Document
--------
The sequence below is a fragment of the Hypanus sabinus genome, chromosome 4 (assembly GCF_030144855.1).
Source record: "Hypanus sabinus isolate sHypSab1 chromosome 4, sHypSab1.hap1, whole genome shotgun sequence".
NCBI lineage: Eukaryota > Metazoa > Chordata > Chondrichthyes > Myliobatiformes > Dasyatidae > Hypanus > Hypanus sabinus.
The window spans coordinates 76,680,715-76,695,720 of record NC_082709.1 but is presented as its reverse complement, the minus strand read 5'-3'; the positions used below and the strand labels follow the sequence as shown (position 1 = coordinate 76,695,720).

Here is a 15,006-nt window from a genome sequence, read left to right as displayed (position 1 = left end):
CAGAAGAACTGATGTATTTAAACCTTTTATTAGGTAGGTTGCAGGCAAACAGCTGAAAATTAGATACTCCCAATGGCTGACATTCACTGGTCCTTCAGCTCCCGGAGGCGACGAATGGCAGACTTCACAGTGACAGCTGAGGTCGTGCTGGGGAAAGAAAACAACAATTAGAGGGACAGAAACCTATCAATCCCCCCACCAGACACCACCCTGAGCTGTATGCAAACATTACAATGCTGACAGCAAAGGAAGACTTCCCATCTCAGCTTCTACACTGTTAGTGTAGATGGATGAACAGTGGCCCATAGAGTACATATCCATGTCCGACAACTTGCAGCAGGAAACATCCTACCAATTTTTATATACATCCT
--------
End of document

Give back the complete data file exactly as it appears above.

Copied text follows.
The sequence below is a fragment of the Hypanus sabinus genome, chromosome 4 (assembly GCF_030144855.1).
Source record: "Hypanus sabinus isolate sHypSab1 chromosome 4, sHypSab1.hap1, whole genome shotgun sequence".
NCBI lineage: Eukaryota > Metazoa > Chordata > Chondrichthyes > Myliobatiformes > Dasyatidae > Hypanus > Hypanus sabinus.
The window spans coordinates 76,680,715-76,695,720 of record NC_082709.1 but is presented as its reverse complement, the minus strand read 5'-3'; the positions used below and the strand labels follow the sequence as shown (position 1 = coordinate 76,695,720).

Here is a 15,006-nt window from a genome sequence, read left to right as displayed (position 1 = left end):
CAGAAGAACTGATGTATTTAAACCTTTTATTAGGTAGGTTGCAGGCAAACAGCTGAAAATTAGATACTCCCAATGGCTGACATTCACTGGTCCTTCAGCTCCCGGAGGCGACGAATGGCAGACTTCACAGTGACAGCTGAGGTCGTGCTGGGGAAAGAAAACAACAATTAGAGGGACAGAAACCTATCAATCCCCCCACCAGACACCACCCTGAGCTGTATGCAAACATTACAATGCTGACAGCAAAGGAAGACTTCCCATCTCAGCTTCTACACTGTTAGTGTAGATGGATGAACAGTGGCCCATAGAGTACATATCCATGTCCGACAACTTGCAGCAGGAAACATCCTACCAATTTTTATATACATCCT